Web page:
My family has been in the bicycle business since 1907, when my grandfather opened a shop on New York's Lower East Side. That tradition continued in 1950, when my father started our company as a bicycles and accessories wholesaler. Today, we are one of the largest suppliers of imported and American-made bicycles in the country. Over the generations, we've weathered all kinds of turns in the industry. But we've never dealt with anything like this: heavy tariffs on key commodities, announced with barely any notice, by a president who may or may not be bluffing.
Though the bulk of my business comes from imported bikes, I also own and operate a bicycle assembly factory in Manning, South Carolina, which produces one of our lines, BCA Bikes. When we opened our doors in 2014, initially hiring 47 employees, we were bucking the overall trend in our industry: More than 95 percent of all bicycles sold in the United States are manufactured in China. With labor costs there rising, and high employee turnover, we decided to make an investment in our long-term growth. Today, our factory is responsible for more than 50 percent of the 625,000 bicycles produced in the United States each year. Before President Trump's trade war, we had plans to grow even further.
Almost all of our parts are made in China: Saving on their manufacture has enabled us to hire American workers and offer them good wages and excellent health benefits. We were already paying duties of 4 to 10 percent when the Trump administration announced in 2018 that it would impose an additional 10 percent tariff on $200 billion of Chinese goods. We couldn't simply pick up and buy from makers in other countries. Though the United States once had a substantial bicycle parts industry, those companies were wiped out in the early 1990s. Our business partners in China have decades of experience making the parts we need. We source very carefully, and we can't afford to gamble on quality or safety.
My company specializes in providing affordable bicycles, retailing for $80 to $200 at places including Walmart, Academy Sporting Goods and Amazon. (Amazon founder and Chief Executive Jeff Bezos owns The Washington Post). The new tariff raised our overall costs by 7.5 percent, which we were forced to pass on to our customers, and ultimately, to American consumers. Because it typically takes several months for large retailers to accept a price increase, we couldn't offset our extra costs for much of our busiest shipping season, in late fall. When the holidays arrived, consumers were put off by the price increases. Sales dropped, ending up 5 percent to 10 percent lower than our projections
The administration's abrupt policy shifts alone have caused damage. When Trump first threatened to increase tariffs to 25 percent, everyone - including our suppliers - wanted to get their products to the United States before they were scheduled to take effect. Ocean freight carriers increased prices dramatically. The administration eventually backed off on the threat and didn't raise those tariffs. But we had more than $1.5 million in additional freight costs, which we couldn't recoup. Running a business requires adapting to adversity; these sudden changes came like a punch to the gut.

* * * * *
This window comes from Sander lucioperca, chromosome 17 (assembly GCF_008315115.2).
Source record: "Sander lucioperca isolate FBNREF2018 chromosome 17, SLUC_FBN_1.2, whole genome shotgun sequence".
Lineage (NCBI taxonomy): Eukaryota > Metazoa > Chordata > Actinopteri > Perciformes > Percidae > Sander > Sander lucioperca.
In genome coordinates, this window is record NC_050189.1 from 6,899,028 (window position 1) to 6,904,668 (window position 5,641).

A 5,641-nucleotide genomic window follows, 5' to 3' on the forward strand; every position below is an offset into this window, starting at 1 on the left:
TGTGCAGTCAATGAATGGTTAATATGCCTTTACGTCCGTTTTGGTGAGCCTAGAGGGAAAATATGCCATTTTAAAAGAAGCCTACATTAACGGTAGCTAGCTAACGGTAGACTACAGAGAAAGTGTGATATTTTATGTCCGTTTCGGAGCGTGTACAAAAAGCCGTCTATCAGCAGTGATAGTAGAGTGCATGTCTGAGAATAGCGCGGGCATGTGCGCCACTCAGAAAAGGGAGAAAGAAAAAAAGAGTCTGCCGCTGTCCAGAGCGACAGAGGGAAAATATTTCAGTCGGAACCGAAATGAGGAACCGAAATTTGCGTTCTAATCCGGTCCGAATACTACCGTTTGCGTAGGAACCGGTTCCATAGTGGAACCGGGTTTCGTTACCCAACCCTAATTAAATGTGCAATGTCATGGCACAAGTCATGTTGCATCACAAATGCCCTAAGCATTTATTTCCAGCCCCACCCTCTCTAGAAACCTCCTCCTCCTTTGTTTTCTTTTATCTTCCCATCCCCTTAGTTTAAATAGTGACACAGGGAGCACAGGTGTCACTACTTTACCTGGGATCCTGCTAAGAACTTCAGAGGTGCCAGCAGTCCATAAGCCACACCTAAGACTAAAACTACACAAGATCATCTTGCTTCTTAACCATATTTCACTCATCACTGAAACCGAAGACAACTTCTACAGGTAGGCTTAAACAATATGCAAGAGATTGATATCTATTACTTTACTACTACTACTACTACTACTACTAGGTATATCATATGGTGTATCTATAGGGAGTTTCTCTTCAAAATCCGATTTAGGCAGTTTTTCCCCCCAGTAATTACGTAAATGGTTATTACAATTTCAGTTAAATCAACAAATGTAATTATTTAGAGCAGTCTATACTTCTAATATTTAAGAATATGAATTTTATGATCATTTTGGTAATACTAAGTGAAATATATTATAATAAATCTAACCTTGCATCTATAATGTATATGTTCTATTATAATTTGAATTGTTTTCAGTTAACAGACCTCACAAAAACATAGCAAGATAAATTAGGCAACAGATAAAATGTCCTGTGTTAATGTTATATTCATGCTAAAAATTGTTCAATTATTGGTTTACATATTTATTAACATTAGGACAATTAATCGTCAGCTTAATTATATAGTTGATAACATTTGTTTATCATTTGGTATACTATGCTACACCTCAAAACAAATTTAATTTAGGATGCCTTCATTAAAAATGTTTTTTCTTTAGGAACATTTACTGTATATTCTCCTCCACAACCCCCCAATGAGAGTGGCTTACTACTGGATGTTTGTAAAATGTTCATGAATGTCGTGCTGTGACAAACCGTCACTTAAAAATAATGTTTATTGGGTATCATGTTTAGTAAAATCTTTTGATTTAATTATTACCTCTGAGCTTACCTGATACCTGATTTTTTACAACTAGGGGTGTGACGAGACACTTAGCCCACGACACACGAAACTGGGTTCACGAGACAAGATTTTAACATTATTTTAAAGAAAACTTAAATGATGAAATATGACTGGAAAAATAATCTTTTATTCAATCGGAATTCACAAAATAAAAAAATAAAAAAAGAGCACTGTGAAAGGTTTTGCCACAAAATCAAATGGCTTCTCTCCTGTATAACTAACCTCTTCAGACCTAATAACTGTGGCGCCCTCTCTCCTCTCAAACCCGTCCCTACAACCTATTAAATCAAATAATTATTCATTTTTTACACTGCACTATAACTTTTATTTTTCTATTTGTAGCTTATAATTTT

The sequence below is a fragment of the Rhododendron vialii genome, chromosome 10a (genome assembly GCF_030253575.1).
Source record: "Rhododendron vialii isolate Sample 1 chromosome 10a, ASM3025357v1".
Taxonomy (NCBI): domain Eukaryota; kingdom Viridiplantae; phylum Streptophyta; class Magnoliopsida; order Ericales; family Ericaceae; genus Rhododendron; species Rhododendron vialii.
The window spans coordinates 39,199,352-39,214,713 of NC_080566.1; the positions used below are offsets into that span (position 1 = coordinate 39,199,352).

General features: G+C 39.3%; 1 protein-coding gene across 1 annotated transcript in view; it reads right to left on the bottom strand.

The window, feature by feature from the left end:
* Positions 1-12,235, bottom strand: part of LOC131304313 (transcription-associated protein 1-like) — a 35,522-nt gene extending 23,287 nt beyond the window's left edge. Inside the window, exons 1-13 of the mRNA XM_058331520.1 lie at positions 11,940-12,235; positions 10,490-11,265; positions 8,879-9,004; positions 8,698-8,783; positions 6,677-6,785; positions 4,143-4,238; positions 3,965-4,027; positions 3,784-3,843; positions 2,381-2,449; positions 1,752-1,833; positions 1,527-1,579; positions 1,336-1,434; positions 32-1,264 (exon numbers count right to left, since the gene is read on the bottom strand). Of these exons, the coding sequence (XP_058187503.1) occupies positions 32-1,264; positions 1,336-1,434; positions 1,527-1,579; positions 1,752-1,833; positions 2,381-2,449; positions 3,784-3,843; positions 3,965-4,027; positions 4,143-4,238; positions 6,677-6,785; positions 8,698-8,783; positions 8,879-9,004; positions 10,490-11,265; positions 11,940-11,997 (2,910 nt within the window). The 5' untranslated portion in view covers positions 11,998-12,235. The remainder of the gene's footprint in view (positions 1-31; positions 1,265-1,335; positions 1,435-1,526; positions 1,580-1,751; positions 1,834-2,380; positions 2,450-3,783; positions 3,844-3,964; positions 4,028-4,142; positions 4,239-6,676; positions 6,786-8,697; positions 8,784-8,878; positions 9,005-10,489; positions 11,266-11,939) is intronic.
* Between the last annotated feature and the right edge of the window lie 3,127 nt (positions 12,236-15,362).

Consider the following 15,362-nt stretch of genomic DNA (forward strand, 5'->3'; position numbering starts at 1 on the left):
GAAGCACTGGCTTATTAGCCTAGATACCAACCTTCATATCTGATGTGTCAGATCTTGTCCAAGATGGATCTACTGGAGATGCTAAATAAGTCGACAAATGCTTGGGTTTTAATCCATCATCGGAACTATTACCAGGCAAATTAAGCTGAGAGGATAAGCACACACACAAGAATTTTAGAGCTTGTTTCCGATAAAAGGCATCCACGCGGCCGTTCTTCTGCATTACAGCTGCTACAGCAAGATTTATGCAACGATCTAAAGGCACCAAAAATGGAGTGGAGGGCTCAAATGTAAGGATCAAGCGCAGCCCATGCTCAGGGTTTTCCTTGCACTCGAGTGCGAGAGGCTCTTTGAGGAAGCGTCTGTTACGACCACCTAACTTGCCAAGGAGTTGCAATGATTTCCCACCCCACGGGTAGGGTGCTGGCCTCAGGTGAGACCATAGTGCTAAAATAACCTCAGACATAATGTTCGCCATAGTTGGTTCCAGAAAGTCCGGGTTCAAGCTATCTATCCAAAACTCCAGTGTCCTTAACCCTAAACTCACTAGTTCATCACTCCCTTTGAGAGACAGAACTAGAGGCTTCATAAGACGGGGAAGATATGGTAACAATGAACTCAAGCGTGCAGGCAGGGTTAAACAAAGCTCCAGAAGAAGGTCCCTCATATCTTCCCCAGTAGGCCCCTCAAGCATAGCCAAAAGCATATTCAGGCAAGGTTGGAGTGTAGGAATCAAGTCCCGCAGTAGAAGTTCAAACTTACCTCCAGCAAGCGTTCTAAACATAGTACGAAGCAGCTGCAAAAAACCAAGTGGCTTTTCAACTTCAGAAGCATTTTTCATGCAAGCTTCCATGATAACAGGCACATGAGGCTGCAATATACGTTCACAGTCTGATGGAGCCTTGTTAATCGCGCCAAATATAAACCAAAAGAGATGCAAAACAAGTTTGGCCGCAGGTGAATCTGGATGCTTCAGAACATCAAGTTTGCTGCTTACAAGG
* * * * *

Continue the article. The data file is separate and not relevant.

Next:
Now Trump has renewed his threat to increase tariffs to 25 percent Friday - a ridiculously short time frame that leaves us little time to react. I don't belong to either political party, and I've voted for candidates from both. I understand very well that China has been cheating in all kinds of trade situations, from state subsidies to cybertheft. But - contrary to the president's tweets this weekend - when the government levies tariffs, we Americans are the ones who end up paying. In fact, the U.S. economy suffered a net loss of $7.8 billion a year thanks to the trade war, according to a recent study. Ironically, workers in Republican counties have shouldered most of those costs, mostly in the form of retaliatory tariffs against the agricultural sector.
The volatility caused by the trade war has thrown a wrench in my company's domestic ambitions. Ever since our factory opened, I have planned to bring more phases of the manufacturing process home. We'd start by importing steel tubes, and welding the frames ourselves; from there, we'd buy American steel and make the tubes. Our factory employs 125 people, but that could grow to 300, I thought: Eventually, we could build 1 million bicycles, right here in the United States. But Trump's protectionist measures are getting in our way. We don't plan to lay anyone off, but until the situation stabilizes, and we have some clarity about our future, we'll just continue buying bike frames from China.
These tariffs could go into effect Friday, as threatened, or they could be put off for weeks. They could last for a few months or take hold permanently. Trump could be dead serious, or this could be a heavy-handed negotiating ploy that he will have to back down from. There's no way for us to know - we'll just have to endure the upheaval. My company created hundreds of good, steady jobs in South Carolina and at our headquarters in New Jersey - but despite the president's promises that he would help American companies grow, his sanctions are hurting us badly. These measures punish American businesses that have done nothing wrong. We play by the rules; this administration keeps changing them.
This article was written by Arnold Kamler, chairman and CEO of Kent International, Inc., based in Parsippany, New Jersey.